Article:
- 2012 World Town Planning Day : November 6th -7th Conference
- 06.11.2012 - 07.11.2012
- Online - international -
2012 World Town Planning Day : November 6th -7th Conference
World Town Planning Day is the annual celebration of town planning. This year is the fourth year of this initiative. An international online conference in celebration of World Town Planning Day is used each year as an appropriate way to honour the spirit of this important annual occasion while also building our knowledge of best practices and emerging issues within the planning profession.
This year the WTP Day online conference is being planned on the theme ‘Smart Communities Connect. It will be held on 6th – 7th November. The detailed programme is still being finalised but the draft is attached. The Conference is organised around virtual sessions (via the internet) and no travel is required to attend..
WTP Day is being coordinated by a committee is chaired by Laura Buhl (of the American Planning Association) and administrative support is provided by the RTPI through Judith Eversley. The website link to the event is http://www.planningtheworld.net/ where people can register to be kept informed of the arrangements etc..
The partner organisations supporting the event are as follows:
American Planning Association's International Division
Commonwealth Association of Planners
Canadian Institute of Planners
The Chinese University of Hong Kong
European Council of Spatial Planners-Conseil européen des urbanistes
Federación Iberoamericana de Urbanistas
Hong Kong Institute of Planners
Hong Kong Institute of Urban Design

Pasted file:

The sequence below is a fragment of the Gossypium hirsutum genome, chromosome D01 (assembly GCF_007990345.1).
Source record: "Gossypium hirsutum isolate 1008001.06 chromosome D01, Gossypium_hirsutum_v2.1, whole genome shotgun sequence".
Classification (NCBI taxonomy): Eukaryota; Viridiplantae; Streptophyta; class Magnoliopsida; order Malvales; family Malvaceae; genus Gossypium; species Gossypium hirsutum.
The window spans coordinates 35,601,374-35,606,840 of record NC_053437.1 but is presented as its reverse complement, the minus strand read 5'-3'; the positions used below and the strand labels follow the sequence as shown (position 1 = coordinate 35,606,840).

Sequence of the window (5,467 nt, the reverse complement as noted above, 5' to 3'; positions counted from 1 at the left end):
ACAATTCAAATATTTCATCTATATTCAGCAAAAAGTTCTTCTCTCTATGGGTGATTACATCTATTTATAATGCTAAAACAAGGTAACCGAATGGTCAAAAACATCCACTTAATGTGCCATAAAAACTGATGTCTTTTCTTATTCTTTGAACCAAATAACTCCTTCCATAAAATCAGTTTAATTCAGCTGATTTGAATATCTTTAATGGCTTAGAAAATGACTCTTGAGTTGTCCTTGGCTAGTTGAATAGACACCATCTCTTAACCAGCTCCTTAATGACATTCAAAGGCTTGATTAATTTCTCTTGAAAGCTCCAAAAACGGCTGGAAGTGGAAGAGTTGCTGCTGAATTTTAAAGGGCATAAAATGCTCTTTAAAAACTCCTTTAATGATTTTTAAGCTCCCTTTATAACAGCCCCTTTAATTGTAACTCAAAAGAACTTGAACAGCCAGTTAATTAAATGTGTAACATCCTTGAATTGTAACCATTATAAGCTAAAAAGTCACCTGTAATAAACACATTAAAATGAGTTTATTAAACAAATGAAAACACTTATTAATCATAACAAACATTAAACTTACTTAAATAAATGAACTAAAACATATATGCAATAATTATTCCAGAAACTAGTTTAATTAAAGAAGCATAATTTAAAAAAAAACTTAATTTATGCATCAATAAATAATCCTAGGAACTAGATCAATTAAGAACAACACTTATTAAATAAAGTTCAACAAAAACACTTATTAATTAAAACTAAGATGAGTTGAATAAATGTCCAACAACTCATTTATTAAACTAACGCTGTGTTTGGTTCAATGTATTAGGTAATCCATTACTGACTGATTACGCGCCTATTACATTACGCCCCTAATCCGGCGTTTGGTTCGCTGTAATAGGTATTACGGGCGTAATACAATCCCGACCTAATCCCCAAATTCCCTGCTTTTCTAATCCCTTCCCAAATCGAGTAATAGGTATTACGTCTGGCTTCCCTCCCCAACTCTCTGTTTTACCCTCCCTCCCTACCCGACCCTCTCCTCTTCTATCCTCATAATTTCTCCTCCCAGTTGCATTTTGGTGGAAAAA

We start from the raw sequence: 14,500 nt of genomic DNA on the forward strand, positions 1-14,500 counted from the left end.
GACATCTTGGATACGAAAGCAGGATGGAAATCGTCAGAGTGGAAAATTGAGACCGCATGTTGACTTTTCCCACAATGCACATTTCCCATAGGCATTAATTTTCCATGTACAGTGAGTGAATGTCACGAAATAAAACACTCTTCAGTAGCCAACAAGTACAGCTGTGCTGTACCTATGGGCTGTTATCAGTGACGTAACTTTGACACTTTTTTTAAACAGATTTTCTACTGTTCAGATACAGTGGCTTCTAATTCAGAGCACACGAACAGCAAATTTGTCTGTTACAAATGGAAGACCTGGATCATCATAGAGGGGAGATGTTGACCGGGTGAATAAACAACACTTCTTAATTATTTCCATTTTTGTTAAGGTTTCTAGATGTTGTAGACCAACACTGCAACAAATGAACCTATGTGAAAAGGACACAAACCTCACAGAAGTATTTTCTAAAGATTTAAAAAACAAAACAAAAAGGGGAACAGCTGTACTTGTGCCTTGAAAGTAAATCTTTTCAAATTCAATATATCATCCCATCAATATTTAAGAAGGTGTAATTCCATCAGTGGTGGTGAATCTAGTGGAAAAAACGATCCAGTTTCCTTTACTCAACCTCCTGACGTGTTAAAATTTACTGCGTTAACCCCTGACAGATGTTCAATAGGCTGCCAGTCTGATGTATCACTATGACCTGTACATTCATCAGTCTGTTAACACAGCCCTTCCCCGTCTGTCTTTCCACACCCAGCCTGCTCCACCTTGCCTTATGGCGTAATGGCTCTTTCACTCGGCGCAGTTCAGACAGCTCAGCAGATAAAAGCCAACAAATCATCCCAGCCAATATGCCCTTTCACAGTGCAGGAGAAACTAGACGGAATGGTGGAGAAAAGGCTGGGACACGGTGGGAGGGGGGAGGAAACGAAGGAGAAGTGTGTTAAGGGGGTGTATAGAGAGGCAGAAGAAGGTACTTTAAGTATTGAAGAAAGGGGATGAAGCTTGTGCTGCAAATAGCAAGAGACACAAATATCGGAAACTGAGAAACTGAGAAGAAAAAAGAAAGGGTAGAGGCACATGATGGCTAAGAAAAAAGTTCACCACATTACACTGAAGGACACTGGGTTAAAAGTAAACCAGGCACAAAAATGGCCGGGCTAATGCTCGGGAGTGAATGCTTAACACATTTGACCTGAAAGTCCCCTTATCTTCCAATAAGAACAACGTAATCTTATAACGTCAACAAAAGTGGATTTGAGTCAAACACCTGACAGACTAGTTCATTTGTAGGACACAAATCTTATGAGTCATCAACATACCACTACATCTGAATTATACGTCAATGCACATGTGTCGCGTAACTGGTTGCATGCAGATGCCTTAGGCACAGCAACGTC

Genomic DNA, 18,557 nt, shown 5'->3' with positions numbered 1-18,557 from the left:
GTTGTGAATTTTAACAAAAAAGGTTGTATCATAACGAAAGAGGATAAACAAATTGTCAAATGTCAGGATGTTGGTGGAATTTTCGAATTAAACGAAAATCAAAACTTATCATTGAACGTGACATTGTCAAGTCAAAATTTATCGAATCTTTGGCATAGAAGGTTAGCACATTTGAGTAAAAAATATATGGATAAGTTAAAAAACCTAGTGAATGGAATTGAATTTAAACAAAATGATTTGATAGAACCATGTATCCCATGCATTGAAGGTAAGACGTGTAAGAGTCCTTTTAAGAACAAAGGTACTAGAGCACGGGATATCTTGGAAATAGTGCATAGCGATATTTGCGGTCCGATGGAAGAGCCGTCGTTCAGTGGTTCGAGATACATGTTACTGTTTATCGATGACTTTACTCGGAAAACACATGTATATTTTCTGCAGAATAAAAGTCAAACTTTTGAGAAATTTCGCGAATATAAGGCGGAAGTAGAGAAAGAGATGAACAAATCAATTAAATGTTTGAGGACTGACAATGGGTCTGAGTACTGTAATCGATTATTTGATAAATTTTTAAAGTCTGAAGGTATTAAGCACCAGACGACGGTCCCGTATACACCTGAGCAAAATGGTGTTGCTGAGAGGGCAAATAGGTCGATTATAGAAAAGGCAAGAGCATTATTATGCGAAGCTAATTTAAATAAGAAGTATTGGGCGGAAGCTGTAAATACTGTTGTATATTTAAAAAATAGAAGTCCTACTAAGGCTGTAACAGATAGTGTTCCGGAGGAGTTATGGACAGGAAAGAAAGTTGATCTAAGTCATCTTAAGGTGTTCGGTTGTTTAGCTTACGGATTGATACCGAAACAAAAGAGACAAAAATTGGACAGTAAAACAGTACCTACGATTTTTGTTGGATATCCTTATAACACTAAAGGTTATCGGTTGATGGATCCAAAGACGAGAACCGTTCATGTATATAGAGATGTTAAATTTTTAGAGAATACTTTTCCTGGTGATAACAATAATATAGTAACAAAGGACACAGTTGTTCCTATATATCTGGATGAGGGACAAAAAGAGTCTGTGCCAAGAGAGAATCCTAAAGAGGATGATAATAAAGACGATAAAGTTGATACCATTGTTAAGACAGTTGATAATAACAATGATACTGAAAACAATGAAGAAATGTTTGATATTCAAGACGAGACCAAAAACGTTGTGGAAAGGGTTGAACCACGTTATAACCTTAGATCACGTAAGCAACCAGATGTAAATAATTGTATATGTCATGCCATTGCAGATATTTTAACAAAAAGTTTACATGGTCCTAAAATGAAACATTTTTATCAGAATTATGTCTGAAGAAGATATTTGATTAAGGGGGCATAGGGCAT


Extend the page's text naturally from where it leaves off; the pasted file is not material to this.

International Federation for Housing and Planning
New Zealand Planning Institute
Planning Institute of Australia
Royal Town Planning Institute
South African Council for Planners
CALL FOR PAPERS
World Town Planning Day Online Congress 2012:
Smart Communities Connect
6-7 November 2012
The Online Congress Committee calls for papers for the 2012 Congress on the theme Smart Communities Connect.
- Change is an opportunity in spatial planning. Technological developments have a huge spatial impact - think of the changes brought about by the industrial revolution, railways and canals, then the popularization of the motor car and air travel. The equivalent today is our ability to connect with people through mobile phones, the internet and other systems and networks.
- These advances are both a challenge and an opportunity to the planning and design professions. We need to keep up with the advances, meet the challenges and ensure that the spaces and places we design make the most of the opportunities.
- This on-line congress will bring together ideas from around the world about how advances in technology shape our environment. We hope to offer insights to help improve the built environment - our cities, towns, rural communities – and the natural environment.
- The purpose of this congress is to bring together ideas from around the world. We are keen to attract papers that provide a perspective from outside the traditional realm of ‘planning and design’ as well as papers that draw on multi-disciplinary material.
We invite you to contribute to the fourth on-line congress for World Town Planning Day. Please join us and share ways to use technology to encourage connections within society and make our communities more ‘livable’.
Detailed themes for which we invite papers:
1.Spanning the Urban-Rural Divide
The expansion of mobile and internet connectivity in rural and agricultural areas has the potential to close the gap between urban and rural communities – but will it deliver? We ask:
What is the access to technology for business in rural and agricultural areas?